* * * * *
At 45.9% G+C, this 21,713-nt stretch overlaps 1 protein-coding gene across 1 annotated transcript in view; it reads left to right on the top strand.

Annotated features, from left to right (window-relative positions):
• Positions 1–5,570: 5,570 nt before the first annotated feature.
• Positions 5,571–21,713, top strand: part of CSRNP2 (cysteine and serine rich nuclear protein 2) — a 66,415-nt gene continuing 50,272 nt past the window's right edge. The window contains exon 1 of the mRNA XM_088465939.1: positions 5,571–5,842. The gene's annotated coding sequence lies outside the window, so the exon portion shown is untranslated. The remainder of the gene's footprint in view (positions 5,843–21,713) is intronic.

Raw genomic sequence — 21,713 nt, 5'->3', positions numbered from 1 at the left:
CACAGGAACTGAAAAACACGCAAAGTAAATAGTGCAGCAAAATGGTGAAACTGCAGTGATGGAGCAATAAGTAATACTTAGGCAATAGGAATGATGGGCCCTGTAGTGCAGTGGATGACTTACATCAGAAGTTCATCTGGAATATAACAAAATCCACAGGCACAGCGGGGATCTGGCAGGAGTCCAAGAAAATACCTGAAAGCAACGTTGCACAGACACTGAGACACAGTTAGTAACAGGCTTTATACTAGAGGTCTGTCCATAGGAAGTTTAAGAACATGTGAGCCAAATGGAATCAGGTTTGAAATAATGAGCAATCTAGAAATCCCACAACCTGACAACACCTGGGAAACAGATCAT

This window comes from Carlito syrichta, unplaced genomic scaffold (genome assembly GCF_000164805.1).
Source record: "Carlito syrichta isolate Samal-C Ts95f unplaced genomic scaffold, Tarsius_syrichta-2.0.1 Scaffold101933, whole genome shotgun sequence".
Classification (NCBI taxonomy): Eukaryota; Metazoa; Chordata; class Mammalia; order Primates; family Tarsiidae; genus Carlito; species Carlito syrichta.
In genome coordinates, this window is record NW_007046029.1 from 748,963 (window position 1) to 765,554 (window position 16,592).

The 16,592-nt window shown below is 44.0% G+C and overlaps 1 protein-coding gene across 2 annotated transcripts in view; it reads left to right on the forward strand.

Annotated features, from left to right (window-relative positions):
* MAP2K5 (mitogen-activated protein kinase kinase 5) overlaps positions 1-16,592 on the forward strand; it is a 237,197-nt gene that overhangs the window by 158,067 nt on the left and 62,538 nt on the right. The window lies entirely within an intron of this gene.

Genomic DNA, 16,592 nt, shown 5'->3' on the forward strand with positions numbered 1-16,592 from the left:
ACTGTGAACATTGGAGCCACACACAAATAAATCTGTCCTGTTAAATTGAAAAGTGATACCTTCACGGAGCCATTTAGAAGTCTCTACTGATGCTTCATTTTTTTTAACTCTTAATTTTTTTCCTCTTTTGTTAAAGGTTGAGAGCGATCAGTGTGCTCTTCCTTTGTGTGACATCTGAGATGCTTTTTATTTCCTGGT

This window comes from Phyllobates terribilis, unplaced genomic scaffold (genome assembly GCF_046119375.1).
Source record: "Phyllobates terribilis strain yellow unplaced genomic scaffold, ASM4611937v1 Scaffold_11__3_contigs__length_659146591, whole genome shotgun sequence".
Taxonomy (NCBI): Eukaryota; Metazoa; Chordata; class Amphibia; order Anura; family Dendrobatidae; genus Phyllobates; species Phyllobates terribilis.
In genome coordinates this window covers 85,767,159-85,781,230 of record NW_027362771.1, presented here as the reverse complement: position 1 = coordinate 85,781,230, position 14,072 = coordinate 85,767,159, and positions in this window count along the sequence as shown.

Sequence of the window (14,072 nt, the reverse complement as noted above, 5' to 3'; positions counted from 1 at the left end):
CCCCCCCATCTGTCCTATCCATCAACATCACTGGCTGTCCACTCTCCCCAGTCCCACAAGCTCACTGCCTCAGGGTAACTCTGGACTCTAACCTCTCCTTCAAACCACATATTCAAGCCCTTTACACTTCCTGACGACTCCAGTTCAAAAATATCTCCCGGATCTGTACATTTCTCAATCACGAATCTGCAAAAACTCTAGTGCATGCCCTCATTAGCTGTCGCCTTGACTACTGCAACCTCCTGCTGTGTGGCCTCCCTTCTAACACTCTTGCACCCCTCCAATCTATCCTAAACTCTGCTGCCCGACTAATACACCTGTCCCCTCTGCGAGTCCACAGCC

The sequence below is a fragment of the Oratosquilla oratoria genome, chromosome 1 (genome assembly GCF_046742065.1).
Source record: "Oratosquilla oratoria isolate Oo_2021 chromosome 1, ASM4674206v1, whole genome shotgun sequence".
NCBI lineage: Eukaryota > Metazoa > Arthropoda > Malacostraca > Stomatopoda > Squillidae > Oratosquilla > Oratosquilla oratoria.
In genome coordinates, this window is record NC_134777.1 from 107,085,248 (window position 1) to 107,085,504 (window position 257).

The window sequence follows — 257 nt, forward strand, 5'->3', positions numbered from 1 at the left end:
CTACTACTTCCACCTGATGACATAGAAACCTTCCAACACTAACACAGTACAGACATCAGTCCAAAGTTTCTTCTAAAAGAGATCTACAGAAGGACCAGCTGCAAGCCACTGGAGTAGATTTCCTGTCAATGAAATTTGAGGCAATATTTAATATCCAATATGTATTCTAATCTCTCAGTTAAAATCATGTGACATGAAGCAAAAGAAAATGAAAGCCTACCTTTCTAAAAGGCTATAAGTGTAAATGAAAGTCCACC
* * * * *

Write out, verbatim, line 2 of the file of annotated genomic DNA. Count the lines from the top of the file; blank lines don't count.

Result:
Annotated features, from left to right (window-relative positions):